Five subspecies of the wildcat Felis silvestris are known today. All skeletons look exactly alike and are identical to that of our domestic cat. As a result, it’s impossible to see with the naked eye which of these subspecies was domesticated in a distant past.
Paleogeneticist Claudio Ottoni and his colleagues from the University of Leuven and the Royal Belgian Institute of Natural Sciences set out to look for the answers in cats’ genetic code. They used the DNA from bones, teeth, skin, and hair of over 200 cats found at archaeological sites in the Near East, Africa, and Europe. These remains were all between 100 and 9,000 years old.
The DNA analysis revealed that all domesticated cats descend from the African wildcat or Felis silvestris lybica, a wildcat subspecies found in North Africa and the Near East.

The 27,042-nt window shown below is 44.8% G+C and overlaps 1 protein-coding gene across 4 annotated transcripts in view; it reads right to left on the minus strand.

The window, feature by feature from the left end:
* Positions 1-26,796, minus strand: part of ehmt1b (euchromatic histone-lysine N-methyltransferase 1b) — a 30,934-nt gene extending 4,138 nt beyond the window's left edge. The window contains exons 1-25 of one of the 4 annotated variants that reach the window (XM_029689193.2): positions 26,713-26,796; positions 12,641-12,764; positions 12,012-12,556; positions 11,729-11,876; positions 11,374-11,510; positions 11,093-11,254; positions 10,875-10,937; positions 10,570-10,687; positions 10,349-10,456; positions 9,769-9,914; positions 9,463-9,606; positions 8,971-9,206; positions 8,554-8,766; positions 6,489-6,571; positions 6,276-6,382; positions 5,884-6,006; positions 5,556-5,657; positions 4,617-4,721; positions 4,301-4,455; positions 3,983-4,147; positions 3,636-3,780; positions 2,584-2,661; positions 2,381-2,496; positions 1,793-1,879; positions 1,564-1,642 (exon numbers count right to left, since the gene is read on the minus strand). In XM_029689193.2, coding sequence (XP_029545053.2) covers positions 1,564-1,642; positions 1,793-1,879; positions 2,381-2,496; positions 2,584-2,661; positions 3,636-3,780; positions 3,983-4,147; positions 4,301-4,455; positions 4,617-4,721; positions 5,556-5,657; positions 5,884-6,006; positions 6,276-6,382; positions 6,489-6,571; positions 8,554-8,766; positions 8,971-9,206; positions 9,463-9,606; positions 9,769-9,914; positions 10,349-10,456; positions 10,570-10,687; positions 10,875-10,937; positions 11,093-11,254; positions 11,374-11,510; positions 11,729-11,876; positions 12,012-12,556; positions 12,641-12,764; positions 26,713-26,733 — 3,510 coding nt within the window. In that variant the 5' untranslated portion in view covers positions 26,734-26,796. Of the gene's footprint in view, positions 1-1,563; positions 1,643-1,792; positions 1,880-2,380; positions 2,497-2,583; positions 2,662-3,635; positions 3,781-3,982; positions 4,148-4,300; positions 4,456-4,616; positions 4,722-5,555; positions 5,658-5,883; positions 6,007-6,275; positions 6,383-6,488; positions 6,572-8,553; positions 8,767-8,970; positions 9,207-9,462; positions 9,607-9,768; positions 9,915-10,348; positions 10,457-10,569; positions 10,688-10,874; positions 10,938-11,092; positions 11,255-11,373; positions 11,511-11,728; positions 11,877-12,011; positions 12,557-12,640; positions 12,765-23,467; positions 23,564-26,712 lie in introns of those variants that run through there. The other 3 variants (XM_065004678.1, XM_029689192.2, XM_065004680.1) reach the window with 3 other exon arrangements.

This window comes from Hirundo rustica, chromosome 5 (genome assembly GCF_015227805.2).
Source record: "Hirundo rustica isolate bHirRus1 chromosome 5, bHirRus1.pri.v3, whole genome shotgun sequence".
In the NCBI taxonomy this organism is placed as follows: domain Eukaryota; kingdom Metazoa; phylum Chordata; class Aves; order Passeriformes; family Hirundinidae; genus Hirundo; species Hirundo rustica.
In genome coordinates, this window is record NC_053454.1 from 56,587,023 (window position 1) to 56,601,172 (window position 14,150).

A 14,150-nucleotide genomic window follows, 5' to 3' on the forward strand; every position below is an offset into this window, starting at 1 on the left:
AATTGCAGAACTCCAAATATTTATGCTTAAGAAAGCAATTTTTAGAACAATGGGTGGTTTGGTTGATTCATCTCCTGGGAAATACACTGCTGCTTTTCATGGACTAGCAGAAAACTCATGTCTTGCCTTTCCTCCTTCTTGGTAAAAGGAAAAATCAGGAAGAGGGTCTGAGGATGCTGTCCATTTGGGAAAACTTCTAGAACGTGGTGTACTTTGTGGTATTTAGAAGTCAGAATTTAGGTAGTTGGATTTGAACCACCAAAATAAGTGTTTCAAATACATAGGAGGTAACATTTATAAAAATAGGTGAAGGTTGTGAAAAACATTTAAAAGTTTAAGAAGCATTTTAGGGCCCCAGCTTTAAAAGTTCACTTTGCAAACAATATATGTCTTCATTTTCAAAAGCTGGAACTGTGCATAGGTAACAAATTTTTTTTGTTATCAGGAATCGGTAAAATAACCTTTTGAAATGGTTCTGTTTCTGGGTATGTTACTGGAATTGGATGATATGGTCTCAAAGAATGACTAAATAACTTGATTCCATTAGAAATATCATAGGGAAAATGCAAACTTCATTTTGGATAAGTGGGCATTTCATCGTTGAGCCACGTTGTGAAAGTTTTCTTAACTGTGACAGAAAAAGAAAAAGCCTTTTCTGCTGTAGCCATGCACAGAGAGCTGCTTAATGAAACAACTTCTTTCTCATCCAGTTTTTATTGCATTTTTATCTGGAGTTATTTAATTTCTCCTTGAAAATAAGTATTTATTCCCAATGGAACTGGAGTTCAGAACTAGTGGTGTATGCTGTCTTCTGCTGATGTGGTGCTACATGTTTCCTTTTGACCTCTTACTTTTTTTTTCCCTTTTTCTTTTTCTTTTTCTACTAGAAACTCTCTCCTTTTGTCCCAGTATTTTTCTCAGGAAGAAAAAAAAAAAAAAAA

The scientists were also able to determine the coat pattern based on the DNA of the old cat bones and mummies. The DNA analysis revealed that most of these ancient cats had stripes. This is also illustrated by Egyptian murals. Spotted cats were not common until the Middle Ages.
Cats were domesticated by the first farmers around 10,000 years ago. Wildcats were attracted to the farming settlements by rodents, and farmers welcomed the cats keeping their stock free of vermin. Over time, man and wildcat grew closer, and selection based on behavior eventually led to domestication.
They later spread to other parts of the world through trade routes with Egypt. Used to fight vermin on Egyptian trade ships, the cats traveled to large parts of South West Asia, Africa, and Europe.
“It’s still unclear, however, whether the Egyptian domestic cat descends from cats imported from the Near East or whether a separate, second domestication took place in Egypt,” researcher Claudio Ottoni tells Science Daily. “Further research will have to show.”
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